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Interview with William Taylor

February 1, 1990


David Levy Vice President
Interview with William Taylor

Since 1985, William Taylor has been staff director of the Division of Banking Supervision and Regulation at the Board of Governors of the Federal Reserve System in Washington, D.C. As such, he oversees the Fed's supervisory responsibilities for over 1,000 state member banks and about 6,500 bank holding companies.

Taylor joined the Board's Division of Banking Supervision in 1976 as an officer and since that time has been a part of a department that has overseen tumultuous changes in the nation's financial service industry—from a period of highly regulated services to the current era of increased banking powers.

A graduate of Cornell College, Taylor began his banking career with the Federal Reserve Bank of Chicago in 1961, where he served as a bank examiner until 1968. From 1968 to 1972, he was vice president in charge of lending for the Upper Avenue Bank in Chicago. He then became vice president and manager of the Chicago office of James W. Rouse and Co., a real estate development and mortgage banking firm, where he worked until rejoining the Federal Reserve System in 1976.

Region: Considering the ongoing integration of financial services at the national and international levels, what are your concerns, as a key bank regulator, about this erosion of banking barriers?

Taylor: The erosion of banking barriers comes in two principal areas: that of bank powers and that of bank geography. In the area of powers, it is clear that many major countries around the world have allowed, or are in the process of allowing, banks into the securities business. Our banks have been prohibited from such activities since the early thirties. It is argued that to stay competitive with the rest of the world's banks, at a time when integrated global banking is becoming more of a reality, our banks should be allowed into the business. It seems like a good bet that this argument will prevail and I would hope that careful consideration is given to the safety and soundness implications of banks taking on these new types of risk. Probably the more dramatic erosion of barriers lies in the relaxation of interstate restrictions on bank holding companies. In 1980 there was only one state that allowed a bank holding company from another state to own a bank within its borders. Today almost all states allow some form of interstate banking. In this case I am worried about banks expanding too fast or without full knowledge about what they are acquiring.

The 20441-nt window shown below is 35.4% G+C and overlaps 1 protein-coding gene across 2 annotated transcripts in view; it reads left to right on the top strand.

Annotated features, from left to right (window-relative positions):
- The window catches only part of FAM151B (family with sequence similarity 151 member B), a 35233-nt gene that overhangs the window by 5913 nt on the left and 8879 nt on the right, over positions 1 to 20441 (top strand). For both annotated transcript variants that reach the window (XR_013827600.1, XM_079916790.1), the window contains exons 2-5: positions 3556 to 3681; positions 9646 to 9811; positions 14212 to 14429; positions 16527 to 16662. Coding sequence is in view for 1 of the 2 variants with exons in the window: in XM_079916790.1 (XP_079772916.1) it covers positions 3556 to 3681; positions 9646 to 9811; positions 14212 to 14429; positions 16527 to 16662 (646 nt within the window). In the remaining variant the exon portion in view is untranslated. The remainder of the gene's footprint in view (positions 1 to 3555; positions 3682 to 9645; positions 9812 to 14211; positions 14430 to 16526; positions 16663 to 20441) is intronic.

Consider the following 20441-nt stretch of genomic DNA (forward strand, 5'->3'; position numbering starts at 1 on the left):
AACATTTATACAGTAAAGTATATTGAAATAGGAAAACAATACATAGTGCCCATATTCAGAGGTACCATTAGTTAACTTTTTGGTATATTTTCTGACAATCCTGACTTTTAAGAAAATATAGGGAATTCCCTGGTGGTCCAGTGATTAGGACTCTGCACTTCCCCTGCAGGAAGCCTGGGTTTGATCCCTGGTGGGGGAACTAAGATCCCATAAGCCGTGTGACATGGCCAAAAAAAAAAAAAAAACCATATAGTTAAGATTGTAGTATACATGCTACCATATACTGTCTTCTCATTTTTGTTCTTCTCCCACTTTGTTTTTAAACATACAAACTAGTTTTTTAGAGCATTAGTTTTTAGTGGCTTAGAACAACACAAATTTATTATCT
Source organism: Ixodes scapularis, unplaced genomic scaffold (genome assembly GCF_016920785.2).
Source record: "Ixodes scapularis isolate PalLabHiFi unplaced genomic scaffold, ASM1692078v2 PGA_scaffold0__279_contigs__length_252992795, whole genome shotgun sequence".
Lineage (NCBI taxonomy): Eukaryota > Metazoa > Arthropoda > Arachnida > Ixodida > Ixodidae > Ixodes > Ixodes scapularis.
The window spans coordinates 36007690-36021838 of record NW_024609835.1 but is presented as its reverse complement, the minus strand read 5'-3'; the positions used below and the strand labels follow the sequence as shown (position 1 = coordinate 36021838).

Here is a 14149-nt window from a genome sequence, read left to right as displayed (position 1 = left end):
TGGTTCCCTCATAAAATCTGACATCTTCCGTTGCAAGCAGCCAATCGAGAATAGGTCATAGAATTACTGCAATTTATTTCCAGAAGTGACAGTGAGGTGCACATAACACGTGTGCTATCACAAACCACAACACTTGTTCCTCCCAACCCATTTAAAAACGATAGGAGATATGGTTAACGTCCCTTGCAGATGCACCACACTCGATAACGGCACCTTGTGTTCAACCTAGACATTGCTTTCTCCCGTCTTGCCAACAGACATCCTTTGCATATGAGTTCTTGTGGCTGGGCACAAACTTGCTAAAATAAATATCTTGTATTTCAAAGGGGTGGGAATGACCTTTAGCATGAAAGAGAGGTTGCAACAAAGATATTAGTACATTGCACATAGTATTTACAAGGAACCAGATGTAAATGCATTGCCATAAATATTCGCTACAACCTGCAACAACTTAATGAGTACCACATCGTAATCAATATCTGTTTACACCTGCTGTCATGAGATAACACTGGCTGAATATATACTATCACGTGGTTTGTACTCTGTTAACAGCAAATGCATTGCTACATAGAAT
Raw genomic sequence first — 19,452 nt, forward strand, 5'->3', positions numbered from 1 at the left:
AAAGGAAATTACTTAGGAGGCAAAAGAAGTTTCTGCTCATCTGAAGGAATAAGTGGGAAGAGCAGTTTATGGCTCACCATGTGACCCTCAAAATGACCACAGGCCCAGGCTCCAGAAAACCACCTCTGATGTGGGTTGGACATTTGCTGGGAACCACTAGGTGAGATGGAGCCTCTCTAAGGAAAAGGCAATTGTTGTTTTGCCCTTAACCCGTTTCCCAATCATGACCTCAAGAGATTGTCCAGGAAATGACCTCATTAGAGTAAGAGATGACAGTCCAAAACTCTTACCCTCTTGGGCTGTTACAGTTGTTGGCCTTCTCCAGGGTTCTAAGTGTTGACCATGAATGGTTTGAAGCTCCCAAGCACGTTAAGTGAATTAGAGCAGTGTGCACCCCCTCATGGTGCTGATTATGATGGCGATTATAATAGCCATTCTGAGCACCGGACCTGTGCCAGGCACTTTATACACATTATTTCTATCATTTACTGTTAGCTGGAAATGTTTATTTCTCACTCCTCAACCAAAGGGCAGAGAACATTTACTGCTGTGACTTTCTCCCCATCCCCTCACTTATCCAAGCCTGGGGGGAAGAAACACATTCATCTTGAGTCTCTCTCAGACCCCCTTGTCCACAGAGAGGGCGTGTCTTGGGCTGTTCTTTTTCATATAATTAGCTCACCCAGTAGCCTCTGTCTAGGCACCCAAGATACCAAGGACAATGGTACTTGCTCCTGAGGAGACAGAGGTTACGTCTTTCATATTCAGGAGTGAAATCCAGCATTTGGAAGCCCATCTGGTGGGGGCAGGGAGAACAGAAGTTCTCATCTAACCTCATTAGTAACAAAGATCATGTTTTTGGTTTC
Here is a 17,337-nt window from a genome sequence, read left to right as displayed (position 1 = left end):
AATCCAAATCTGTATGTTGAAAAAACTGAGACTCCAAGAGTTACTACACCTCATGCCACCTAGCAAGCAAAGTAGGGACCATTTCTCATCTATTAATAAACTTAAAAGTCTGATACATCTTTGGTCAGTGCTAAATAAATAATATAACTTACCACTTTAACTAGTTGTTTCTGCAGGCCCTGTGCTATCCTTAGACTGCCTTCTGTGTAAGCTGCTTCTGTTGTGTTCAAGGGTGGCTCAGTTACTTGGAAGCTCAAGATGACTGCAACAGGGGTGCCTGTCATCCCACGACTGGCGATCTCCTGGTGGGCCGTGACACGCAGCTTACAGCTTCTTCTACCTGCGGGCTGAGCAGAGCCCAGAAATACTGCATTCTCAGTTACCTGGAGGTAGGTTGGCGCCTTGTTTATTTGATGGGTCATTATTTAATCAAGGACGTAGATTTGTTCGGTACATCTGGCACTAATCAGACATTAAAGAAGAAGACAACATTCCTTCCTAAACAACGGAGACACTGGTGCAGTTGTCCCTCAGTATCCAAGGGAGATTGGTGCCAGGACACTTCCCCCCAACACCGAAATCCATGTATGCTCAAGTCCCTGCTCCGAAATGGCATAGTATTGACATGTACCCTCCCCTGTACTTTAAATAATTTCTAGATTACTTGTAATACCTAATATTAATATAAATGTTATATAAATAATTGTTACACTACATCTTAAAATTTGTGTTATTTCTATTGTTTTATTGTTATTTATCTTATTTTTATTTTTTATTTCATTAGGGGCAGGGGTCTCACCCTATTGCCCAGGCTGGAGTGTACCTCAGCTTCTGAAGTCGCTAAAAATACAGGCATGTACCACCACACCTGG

Region: What should be the Federal Reserve's role in this process?

Taylor: The key role for the central bank in all this is to see that in the process of change the stability of the banking system is maintained. As the lender of last resort, it is essential that the Federal Reserve be able to assess the risk of the new powers and the new geography. Maintaining a strong supervision function is essential in this regard.